In contrast, when an EAP’s services are limited to a fixed number, and the PE/PM fee is not steeply discounted to distribute the loss among a larger group, a reasonable argument can be made that the elements of an insurance contract are not present. Under this scenario, the EAP would not be assuming much, if any, risk because it would be accepting reasonable payments for a fixed number of services. Thus, an insurance contract likely does not exist and licensure as an insurer would not likely be required.
When structuring an EAP, consider whether the EAP would trigger various state insurance laws and regulations, as every EAP is structured differently, from the services they provide to how employers pay for the benefit. Accordingly, each program should be looked at individually, with particular attention given to the services provided, how the employer is paying for the services, and whether a risk transfer has occurred.
1International Employee Assistance Professionals Association, F.A.Q.,http://http://www.eapassn.org/FAQs
2We do not address whether an EAP might be subject to federal and other non-insurance laws that are not discussed in this article, such as the Employee Retirement Income Security Act of 1974 (ERISA), the continuation coverage rules of the Consolidated Omnibus Budget Reconciliation Act of 1985 (COBRA), the privacy provisions of the Health Insurance Portability and Accountability Act (HIPAA) or the American with Disabilities Act (ADA). A discussion of such federal rules is beyond the scope of this article, which is intended to focus on state insurance aspects of EAPs.
3THE EMPLOYEE ASSISTANCE TRADE ASSOCIATIONS, WHAT IS EAP, http://www. easna.org/research-and-best-practices/what-is-eap/ (last visited March 19, 2016).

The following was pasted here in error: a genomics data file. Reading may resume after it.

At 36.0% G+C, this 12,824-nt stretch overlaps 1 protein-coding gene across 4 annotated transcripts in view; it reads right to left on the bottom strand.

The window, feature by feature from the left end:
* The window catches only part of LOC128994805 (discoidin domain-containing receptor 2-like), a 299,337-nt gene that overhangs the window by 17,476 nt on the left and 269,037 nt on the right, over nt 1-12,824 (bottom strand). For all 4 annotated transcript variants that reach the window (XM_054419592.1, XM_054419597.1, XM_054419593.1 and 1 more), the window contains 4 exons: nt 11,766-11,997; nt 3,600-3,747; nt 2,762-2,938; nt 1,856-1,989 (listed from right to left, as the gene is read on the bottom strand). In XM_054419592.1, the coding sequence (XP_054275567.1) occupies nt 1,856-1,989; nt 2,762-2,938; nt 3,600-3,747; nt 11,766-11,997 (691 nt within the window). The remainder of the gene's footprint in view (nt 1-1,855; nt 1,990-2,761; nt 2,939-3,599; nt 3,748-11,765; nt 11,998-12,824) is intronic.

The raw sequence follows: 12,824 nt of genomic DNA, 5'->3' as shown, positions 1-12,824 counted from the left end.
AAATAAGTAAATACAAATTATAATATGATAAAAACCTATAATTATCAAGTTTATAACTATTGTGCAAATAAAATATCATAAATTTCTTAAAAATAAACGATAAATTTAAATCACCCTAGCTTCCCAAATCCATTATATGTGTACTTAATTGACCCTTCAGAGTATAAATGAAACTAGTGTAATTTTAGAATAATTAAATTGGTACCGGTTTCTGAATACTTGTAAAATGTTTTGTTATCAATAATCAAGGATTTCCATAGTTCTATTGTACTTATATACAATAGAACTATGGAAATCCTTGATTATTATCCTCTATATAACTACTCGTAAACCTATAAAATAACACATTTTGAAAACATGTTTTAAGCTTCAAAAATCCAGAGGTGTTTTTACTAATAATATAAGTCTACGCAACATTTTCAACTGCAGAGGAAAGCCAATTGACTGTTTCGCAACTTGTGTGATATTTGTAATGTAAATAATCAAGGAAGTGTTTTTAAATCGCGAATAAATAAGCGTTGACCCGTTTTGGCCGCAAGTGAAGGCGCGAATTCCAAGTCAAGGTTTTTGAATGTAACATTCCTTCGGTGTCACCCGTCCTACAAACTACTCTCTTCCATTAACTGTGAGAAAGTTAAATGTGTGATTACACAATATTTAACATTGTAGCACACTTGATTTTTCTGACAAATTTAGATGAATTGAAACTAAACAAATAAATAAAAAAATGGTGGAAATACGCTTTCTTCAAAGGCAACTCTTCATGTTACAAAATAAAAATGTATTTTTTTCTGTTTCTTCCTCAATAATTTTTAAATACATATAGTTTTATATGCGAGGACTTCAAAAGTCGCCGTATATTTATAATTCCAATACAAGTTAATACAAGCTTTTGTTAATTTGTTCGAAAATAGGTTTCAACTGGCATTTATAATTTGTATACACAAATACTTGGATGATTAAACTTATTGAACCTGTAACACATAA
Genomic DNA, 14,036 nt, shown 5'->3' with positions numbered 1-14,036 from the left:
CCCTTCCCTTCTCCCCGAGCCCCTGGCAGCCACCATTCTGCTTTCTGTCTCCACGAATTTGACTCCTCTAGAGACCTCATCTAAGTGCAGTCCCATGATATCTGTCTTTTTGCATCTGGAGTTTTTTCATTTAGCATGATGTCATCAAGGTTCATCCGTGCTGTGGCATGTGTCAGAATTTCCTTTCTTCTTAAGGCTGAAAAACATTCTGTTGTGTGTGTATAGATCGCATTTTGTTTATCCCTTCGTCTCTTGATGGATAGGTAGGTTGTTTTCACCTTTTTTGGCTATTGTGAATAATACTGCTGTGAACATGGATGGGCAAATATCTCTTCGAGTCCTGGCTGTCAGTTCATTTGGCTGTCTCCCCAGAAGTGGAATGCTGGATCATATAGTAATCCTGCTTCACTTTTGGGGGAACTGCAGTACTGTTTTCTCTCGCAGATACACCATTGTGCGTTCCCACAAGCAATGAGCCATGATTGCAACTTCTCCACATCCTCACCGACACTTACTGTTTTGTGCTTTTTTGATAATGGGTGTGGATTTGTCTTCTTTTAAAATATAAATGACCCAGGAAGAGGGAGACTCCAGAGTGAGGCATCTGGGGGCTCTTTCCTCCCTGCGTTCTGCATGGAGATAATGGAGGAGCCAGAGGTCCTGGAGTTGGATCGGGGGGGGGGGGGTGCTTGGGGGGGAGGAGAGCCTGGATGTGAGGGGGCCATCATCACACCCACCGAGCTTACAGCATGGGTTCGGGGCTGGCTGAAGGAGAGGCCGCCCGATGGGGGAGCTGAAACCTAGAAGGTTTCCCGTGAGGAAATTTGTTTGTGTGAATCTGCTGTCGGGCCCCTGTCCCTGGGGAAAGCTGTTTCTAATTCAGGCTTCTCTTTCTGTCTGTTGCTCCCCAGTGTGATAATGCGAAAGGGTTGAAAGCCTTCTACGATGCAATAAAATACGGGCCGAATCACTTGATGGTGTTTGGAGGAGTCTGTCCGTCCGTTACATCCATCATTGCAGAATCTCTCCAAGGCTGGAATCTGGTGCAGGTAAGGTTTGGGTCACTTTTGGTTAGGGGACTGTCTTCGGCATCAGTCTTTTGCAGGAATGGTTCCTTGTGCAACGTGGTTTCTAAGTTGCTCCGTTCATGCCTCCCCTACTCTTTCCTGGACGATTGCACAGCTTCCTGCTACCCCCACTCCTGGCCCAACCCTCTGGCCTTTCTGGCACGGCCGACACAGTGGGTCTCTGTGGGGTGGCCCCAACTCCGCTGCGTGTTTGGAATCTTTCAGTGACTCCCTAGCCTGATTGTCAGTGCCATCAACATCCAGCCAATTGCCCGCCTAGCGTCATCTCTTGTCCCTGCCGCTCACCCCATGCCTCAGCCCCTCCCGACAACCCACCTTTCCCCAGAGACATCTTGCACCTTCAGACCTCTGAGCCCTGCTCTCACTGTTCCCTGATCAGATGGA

4See e.g. 14-188 Me. Code R. Ch. 6 (2015);
5As discussed in detail herein, California EAPs are subject to the Knox Keene Health Care Service Plan Act of 1975. In addition, several states have adopted laws regulating Prepaid Limited Health Service Organizations, which could include EAPs.
6See Cal. Code Regs. tit. 28, §1300.43.14.
8See National Association of Insurance Commissioners, Prepaid Limited Health Service Organization Model Act, §3.
9Id. at §2(F).
10See e.g. Ala. Code. §22-21-360; Ariz. Rev. Stat. §20-1001; Colo. Rev. Stat §10-16-501; Conn. Stat. §38a-577; Haw. Stat. §448D-1; La. Stat. §22:213.5; Mo. Code tit. 20, §200-1.050; N.J. Stat. §17:48D-24; N.M. Stat. §59A-48-1; Ok. Stat. §36-6141; Tenn. Code §56-7-1701; Va. Code §38.2-4500 (Dental and Vision).
11See Chapter 363, Fla. Stat; Nev. Admin Code §695.500 (requiring EAPs to obtain licensure as PLHSOs unless the purpose of the EAP contract is to maintain or improve the efficiency of employees; the EAP does not provide direct services (e.g. counseling, therapy, or treatment for mental health problems); and the contract does not involve employee cost-sharing.); Idaho Code tit. 41, Ch. 39; Ind. Code §27-13, ch. 34; Iowa Admin Code §191, Ch. 41; Neb. Stat §44-4701; N.D. Cent. Code Ch. 26.1-17.1;
12§624.02, Fla. Stat. (2015); see also Cal. Ins. Code §22 (“contract whereby one undertakes to indemnify another against loss, damage, or liability arising from a contingent or unknown event.”); Mass. Gen Laws ch. 175, §2 (“agreement by which one party for a consideration promise to pay money or its equivalent, or to do an act valuable to the insured, upon the destruction, loss, or injury of something in which the other party has an interest.”).
13See Liberty Care Plan v. Dep’t of Ins., 710 So. 2d 202, 204 (Fla. 1st DCA 1998); see also Title Ins. Co. v. State. Bd. Of Equalization, 842 P.2d 121, 127 (Cal. 1992) “(1) a risk of loss to which one party is subject and a shifting of that risk to another party; and (2) distribution of risk among similarly situated persons.”)
14The NAIC issued a Draft Bulletin on Health Care Provider Compensation and specifically determined that a provider group’s direct arrangement with an employer to provide future services to its employees for a fixed prepayment (PE/PM) likely constitutes the business of insurance.